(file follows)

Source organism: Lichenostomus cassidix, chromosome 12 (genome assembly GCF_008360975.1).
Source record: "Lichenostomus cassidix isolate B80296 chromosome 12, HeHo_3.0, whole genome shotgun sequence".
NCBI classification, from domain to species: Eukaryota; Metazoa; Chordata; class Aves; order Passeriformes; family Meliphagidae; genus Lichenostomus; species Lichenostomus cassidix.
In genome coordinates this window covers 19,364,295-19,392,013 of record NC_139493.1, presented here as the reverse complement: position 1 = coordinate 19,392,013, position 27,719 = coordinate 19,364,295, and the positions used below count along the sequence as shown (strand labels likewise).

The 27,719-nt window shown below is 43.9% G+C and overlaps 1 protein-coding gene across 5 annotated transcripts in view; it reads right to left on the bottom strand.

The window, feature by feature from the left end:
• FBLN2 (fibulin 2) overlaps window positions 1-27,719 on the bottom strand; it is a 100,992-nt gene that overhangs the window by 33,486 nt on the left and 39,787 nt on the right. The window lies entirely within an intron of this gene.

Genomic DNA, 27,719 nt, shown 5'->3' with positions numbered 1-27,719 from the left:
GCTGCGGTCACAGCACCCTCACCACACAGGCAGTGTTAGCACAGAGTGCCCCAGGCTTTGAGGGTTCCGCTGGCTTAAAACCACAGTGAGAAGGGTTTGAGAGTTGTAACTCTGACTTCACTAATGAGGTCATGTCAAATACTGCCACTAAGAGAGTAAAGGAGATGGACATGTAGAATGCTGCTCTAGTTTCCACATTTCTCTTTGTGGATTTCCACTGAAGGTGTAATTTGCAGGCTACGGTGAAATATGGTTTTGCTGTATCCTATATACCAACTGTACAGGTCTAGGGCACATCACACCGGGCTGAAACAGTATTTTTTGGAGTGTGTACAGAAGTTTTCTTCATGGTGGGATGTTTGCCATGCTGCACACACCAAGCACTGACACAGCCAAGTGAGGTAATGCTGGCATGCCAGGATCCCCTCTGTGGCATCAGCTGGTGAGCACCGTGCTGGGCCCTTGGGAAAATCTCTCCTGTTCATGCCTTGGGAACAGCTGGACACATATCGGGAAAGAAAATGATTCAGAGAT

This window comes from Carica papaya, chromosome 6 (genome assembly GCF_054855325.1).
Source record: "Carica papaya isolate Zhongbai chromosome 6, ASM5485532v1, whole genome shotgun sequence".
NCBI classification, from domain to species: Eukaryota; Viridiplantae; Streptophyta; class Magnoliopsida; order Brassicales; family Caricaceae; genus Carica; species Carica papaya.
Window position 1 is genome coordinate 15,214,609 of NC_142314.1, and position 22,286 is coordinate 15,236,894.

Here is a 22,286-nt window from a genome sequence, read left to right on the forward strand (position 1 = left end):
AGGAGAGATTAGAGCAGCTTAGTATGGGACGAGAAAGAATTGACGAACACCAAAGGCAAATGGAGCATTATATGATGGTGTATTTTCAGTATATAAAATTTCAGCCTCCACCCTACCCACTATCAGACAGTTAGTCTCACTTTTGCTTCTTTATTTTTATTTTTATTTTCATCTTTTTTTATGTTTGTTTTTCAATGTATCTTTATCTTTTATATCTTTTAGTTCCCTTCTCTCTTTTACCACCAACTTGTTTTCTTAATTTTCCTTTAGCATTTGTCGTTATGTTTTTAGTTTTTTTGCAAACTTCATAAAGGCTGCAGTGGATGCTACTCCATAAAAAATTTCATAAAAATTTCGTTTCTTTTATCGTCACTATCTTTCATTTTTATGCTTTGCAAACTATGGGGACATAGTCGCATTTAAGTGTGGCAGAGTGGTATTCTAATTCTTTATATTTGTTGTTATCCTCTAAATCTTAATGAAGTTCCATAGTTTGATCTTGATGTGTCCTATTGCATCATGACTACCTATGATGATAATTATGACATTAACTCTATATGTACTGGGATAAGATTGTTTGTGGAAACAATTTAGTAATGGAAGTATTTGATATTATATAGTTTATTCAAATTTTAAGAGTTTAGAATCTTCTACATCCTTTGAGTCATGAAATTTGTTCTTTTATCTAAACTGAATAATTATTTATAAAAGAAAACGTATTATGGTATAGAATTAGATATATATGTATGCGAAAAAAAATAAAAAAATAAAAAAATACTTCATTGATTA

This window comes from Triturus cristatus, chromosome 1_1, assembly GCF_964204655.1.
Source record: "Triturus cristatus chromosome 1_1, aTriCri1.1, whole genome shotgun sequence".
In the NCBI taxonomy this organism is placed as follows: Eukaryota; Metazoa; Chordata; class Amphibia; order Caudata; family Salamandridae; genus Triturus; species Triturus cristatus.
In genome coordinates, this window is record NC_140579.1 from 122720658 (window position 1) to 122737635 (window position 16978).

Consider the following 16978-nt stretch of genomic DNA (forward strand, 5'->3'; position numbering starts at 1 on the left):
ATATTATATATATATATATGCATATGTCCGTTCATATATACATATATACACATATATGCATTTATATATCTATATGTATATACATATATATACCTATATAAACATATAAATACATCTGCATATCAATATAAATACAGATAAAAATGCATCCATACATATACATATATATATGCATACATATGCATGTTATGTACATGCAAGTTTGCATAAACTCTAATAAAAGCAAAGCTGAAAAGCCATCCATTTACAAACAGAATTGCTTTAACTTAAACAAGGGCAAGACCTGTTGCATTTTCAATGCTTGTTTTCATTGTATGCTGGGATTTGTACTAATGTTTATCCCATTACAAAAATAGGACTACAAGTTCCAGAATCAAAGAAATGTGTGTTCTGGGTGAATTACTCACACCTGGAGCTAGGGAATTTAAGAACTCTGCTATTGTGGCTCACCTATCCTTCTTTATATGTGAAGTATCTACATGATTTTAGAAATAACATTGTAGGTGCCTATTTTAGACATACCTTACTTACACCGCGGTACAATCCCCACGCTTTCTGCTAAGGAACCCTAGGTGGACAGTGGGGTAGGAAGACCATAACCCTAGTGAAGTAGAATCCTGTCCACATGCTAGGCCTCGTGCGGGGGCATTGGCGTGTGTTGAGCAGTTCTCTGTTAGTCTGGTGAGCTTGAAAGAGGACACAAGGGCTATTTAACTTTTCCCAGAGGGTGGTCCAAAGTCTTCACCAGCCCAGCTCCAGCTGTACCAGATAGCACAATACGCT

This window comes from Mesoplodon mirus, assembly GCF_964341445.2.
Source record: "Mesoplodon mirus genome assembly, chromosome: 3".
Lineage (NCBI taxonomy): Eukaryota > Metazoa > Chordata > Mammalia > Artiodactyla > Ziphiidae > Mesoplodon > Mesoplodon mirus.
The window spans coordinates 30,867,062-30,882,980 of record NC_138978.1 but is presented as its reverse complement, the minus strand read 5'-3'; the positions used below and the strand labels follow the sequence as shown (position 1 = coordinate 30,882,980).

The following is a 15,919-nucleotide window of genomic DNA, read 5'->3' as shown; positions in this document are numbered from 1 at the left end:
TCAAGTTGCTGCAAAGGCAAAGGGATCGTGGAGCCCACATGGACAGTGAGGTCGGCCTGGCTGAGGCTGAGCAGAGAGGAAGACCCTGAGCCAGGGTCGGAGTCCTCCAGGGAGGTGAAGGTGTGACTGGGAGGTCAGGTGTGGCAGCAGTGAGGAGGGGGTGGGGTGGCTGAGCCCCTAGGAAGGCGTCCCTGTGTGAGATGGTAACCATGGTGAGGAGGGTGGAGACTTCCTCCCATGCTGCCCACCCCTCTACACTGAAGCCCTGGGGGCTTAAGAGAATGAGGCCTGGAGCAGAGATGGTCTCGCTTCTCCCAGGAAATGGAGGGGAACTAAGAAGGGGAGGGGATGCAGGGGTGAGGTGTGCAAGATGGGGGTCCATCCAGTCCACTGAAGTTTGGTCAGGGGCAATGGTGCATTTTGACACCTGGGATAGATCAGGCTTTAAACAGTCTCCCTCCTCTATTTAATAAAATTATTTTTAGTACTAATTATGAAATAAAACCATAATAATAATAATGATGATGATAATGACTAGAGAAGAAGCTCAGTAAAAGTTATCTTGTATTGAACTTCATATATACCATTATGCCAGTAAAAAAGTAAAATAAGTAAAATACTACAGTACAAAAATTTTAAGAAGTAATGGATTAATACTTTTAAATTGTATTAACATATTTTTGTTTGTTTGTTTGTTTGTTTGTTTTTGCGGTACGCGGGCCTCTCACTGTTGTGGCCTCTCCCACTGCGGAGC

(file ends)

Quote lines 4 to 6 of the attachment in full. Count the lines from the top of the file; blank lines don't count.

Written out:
In genome coordinates this window covers 19,364,295-19,392,013 of record NC_139493.1, presented here as the reverse complement: position 1 = coordinate 19,392,013, position 27,719 = coordinate 19,364,295, and the positions used below count along the sequence as shown (strand labels likewise).

The 27,719-nt window shown below is 43.9% G+C and overlaps 1 protein-coding gene across 5 annotated transcripts in view; it reads right to left on the bottom strand.

The window, feature by feature from the left end: